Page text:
Data Engineer

Bangalore | Operations | Full-time


The thrill of working at a start-up that is starting to scale massively is something else.


Simpl ( was formed in 2015 by Nitya Sharma, an investment banker from Wall Street and Chaitra Chidanand, a tech executive from the Valley, when they teamed up with a very clear mission - to make money simple, so that people can live well and do amazing things.


Simpl is the payment platform for the mobile-first world, and we’re backed by some of the best names in fintech globally (folks who have invested in Visa, Square and Transferwise), and has Joe Saunders, Ex Chairman and CEO of Visa as a board member.


Everyone at Simpl is an internal entrepreneur who is given a lot of bandwidth and resources to create the next breakthrough towards the long term vision of “making money Simpl”.


Our first product is a payment platform that lets people buy instantly, anywhere online, and pay later. In the background, Simpl uses big data for credit underwriting, risk and fraud modelling, all without any paperwork, and enables Banks and Non-Bank Financial Companies to access a whole new consumer market.




You will be focused on making sure of data correctness and accessibility, and building scalable systems to access/process it. Another major responsibility is helping AI/ML Engineers write better code. You will also build scalable, high performance data intensive services.


- We have data pipelines processing aggregate and statistical data. Should we store this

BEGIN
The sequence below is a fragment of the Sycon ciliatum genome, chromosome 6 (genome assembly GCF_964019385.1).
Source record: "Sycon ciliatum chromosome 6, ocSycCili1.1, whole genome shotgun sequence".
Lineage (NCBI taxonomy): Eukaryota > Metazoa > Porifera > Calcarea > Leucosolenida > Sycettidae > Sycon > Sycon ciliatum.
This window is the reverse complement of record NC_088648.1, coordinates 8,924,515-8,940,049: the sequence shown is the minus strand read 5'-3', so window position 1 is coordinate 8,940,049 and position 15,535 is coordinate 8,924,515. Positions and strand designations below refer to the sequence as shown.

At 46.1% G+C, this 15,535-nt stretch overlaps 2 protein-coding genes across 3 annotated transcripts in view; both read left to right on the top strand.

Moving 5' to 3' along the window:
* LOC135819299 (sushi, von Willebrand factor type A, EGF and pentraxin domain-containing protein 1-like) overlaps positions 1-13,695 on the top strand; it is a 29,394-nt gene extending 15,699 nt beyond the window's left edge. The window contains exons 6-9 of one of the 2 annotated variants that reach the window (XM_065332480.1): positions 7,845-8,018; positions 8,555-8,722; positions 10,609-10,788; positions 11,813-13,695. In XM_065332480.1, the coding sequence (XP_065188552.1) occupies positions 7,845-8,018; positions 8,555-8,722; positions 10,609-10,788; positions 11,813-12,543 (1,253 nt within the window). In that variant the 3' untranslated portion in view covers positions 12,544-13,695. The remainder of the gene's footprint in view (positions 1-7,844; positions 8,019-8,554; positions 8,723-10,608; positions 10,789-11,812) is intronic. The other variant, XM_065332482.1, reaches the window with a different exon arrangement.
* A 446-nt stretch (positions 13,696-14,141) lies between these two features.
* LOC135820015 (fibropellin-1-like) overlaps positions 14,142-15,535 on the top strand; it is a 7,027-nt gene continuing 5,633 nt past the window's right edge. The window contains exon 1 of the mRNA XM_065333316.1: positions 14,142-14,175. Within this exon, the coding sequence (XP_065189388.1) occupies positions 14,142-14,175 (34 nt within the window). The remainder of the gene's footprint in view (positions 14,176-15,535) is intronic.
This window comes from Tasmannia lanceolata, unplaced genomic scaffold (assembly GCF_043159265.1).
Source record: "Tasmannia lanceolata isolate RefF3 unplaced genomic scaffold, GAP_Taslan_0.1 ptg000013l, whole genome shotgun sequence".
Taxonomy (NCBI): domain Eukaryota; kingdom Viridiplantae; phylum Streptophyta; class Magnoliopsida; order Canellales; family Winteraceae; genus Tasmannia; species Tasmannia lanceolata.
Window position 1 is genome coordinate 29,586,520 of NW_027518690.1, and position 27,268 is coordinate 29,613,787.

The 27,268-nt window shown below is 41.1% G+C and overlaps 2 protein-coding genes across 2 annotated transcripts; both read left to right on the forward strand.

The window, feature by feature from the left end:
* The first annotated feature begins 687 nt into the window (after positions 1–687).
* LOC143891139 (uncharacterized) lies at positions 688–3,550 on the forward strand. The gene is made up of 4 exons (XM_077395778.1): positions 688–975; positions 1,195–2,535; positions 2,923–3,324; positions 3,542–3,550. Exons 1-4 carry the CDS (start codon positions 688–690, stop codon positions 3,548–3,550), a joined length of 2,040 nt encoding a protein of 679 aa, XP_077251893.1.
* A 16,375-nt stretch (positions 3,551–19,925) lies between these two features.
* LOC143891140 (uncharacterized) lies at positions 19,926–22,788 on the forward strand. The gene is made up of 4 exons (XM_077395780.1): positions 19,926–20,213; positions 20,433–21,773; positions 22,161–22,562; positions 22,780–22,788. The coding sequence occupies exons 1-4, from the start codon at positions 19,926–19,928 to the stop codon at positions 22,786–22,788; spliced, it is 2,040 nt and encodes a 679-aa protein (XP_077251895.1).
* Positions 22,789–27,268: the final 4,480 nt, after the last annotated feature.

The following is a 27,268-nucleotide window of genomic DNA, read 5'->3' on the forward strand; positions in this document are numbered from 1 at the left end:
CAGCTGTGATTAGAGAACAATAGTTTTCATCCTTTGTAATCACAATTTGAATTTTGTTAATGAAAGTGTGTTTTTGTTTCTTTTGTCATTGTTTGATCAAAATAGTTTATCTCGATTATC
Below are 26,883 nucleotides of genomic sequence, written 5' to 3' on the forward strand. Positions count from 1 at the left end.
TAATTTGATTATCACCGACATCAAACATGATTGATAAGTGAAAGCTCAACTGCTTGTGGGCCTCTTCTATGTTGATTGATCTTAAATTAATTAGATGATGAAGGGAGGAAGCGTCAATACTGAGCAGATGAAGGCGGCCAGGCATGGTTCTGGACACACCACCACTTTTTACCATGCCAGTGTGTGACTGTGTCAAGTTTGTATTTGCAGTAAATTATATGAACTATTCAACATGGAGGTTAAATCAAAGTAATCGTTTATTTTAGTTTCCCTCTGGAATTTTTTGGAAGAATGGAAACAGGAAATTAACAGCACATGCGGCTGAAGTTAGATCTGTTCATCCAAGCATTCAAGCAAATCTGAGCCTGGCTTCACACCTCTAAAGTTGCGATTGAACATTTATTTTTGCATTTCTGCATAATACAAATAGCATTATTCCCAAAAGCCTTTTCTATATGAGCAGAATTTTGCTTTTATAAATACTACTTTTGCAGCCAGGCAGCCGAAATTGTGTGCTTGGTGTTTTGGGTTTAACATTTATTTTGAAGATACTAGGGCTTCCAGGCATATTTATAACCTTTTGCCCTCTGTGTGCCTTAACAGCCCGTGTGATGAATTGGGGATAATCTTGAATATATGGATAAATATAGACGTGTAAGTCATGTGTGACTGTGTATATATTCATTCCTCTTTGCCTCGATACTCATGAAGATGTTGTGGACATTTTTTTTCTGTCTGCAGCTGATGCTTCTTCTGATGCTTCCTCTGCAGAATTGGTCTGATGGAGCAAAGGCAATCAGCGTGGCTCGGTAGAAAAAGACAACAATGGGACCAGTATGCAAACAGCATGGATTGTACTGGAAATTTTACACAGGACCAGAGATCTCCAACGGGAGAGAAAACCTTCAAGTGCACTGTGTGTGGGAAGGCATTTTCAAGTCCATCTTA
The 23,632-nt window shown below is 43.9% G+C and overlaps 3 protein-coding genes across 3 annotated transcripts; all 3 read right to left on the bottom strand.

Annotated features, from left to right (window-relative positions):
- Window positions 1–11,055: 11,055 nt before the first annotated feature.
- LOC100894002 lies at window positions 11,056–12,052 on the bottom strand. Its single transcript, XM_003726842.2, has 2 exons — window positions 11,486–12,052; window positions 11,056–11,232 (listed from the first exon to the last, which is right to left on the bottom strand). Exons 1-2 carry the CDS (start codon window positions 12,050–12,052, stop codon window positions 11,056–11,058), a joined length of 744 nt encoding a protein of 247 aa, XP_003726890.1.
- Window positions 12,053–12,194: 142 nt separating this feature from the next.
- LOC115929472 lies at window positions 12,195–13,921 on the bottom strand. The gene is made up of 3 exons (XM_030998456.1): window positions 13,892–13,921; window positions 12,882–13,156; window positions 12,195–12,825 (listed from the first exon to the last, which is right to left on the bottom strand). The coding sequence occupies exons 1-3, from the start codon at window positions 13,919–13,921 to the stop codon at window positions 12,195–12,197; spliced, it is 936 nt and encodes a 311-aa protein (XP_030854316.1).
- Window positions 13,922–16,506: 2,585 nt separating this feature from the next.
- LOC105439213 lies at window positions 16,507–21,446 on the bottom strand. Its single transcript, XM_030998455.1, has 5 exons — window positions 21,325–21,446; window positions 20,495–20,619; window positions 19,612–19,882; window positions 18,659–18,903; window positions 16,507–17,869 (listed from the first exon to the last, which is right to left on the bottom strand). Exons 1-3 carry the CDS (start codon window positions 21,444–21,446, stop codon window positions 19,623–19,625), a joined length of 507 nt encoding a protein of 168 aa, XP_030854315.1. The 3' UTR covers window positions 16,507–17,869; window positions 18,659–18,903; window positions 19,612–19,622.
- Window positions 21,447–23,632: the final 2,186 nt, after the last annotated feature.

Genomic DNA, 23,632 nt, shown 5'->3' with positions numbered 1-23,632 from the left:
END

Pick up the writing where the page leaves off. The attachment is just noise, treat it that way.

in Redshift, in flat files in S3, or somewhere else?

-  How should we structure our data pipelines?

-  We need to track various data points to identify our customers in various locations, including from different devices, and determine that two seemingly disparate users are actually the same. How can we do this efficiently and effectively?


Your job is to understand what we’re trying to build, make informed choices about this and then get us going.


Example interview questions:

-  Consider the query `SELECT * FROM foo INNER JOIN bar ON foo.x = bar.x WHERE foo.primary_key = ?`. What happens if you run this in Postgres? How does that differ if you run it in Redshift, or SparkSQL?

-  Suppose we store a table in flat CSV files on S3. What kinds of jobs is this good for, and bad for? How is Parquet or BerkeleyDB different?

-  What data structures are good for storing a graph, assuming the common query is finding a connected component?

On these questions, we’re primarily interested in computer science fundamentals. A good answer might be “a B-Tree, with keys structured as ...”. A bad answer might be be “use Neo4J, I don’t know how it works but it’s fast”.